Well, first, I felt a horrific pang of dread one night during Mardi Gras. It got worse during the night, so much so that I got up and cried in the bathroom. I had no idea what was wrong, but this happened to me several times before when someone close to me died.

The next morning, I got the call from Dad: Darryl, my cousin, had committed suicide.

How many of you have had a terrible feeling that someone died, and it turned out to be true?

Like me, Darryl had to take care of a sick parent. Like me, he didn’t take it so well when their illness took over. I knew how he felt. I went through the same thing with my mom, so seeing him so upset over his dad really got to me.

This and several other issues led him to take his life. But why was I given this flash of dread? Was it to warn me? Make me try to reach out to him?

I still don’t really know, and I’m still trying to make peace with it.

Losing my grandfather was also a real blow, and seeing my grandmother slide further into dementia isn’t easy, either.

But, this is life. You lose people you love and you go forward and do the best you can. It is nice to know, though, that there is a nice little pill I can pop until I work out all this yuckyness–and something that helps me focus on my writing and work.

Prozac and Buspar: A Love Story

Ah, the crazy creative stereotype. I know that by chatting with some folks on Twitter, many of us are not immune to it. I’ve talked to plenty of other writers who suffer from mental illness. I’m one of them.

It’s hard to write, but it’s a part of me. Anxiety is a real bitch, and so is depression. It’s gotten to the point where it’s tough to manage with just diet, exercise and GABA supplements, so off to the psychiatrist I went, merrily (?) trotting into the building to see what he could prescribe for the panic attacks I was having that jolted me out of a dead sleep.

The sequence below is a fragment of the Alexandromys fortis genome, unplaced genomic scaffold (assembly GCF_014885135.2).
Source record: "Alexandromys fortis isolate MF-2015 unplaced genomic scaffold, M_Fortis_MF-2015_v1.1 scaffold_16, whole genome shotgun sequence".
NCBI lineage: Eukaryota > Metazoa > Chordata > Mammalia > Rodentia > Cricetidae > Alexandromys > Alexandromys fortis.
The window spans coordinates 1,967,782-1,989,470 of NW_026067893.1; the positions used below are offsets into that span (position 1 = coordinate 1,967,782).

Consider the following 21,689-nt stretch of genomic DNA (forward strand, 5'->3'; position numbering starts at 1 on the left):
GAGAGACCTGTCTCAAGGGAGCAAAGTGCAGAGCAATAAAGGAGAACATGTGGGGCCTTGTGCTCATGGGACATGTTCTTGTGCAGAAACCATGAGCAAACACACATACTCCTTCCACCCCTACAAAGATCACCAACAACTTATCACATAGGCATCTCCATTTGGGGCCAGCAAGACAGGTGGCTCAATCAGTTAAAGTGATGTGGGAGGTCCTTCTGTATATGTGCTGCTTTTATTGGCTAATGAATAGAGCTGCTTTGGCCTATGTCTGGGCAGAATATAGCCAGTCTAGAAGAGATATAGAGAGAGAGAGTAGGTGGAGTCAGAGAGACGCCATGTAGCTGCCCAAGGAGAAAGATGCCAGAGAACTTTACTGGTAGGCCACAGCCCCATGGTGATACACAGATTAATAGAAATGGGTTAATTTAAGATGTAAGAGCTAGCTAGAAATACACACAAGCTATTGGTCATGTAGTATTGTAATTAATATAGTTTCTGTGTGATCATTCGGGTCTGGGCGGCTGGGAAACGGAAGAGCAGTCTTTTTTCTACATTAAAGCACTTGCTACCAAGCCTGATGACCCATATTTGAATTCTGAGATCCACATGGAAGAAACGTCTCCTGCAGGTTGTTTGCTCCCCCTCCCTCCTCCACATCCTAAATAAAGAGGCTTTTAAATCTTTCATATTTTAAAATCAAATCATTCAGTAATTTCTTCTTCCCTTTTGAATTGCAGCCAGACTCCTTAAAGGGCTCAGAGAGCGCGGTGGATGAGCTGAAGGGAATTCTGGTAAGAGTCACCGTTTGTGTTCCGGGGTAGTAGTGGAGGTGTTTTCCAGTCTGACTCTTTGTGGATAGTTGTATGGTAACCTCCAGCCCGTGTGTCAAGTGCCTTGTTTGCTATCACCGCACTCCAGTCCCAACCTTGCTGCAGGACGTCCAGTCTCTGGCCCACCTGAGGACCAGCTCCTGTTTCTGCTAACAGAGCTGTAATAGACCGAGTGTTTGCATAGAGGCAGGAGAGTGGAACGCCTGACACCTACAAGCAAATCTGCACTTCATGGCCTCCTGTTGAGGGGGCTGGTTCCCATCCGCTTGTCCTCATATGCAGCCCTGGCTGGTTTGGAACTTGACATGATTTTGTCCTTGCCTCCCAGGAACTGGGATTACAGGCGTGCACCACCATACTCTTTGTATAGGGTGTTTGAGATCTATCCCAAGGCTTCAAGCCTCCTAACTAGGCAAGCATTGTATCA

To put things rather bluntly, the past few months have been tricky to navigate. And I haven’t been writing or painting lately.

I loaded myself up with extra work late last year, and my left eyelid started twitching to the point where it was completely CLOSING shut. I was told it was a combination of eye strain, stress, and caffeine.

Really? That’s the story of my life.

So it went on non-stop. And I was afraid people were taking notice.

I went to the eye doctor and he jabbed me with 3 CCs of Botox. Botox. Yes. It was bizarre. But I have to say, it worked. I felt really strange going into the clinic and saying I’d do it–here I am, sneaking up on 40, but I have no concern for wrinkles (I don’t care, and I’m not judging you if you do)–I just wanted my damn eyelid to stop twitching.

There are many, many family things going on as well, but I won’t get into all of them. The saddest is that my brother will be leaving after he finishes his PhD. I’m happy for him. I left after I finished my degree, and he should, too. The world needs someone like him, his genius, his creativity, and his strange sense of humor. I will miss him, though. Luckily, he’ll be a short flight away.

Our dear friends also left to move up north. I’m also happy for them, but will miss them dearly. Luckily, Mardi Gras will be calling them back…

I’m at a crossroads with career things, too. The next few months will decide my next steps in life. Should be interesting.

I was on a few pills back in the day: Lexapro, Wellbutrin, Ambien, and Buspar…the only thing that worked was the Buspar. So he prescribed that for panic attacks, and Prozac for depression.

It is still not easy to admit, and it’s not easy to *take* this stuff, because that puts the writing on the wall: I’m nuts. I’m not thrilled about being on it. But I would be thrilled if I could just get my creativity back. I’m not so sure I believe medication drains your creativity. I suppose I’ll let myself find out as time goes on and my affair with meds goes deeper.

The medication is helping, I think.

Hell, I even wrote a little and painted a little last night. Is that what life is about? I had forgotten.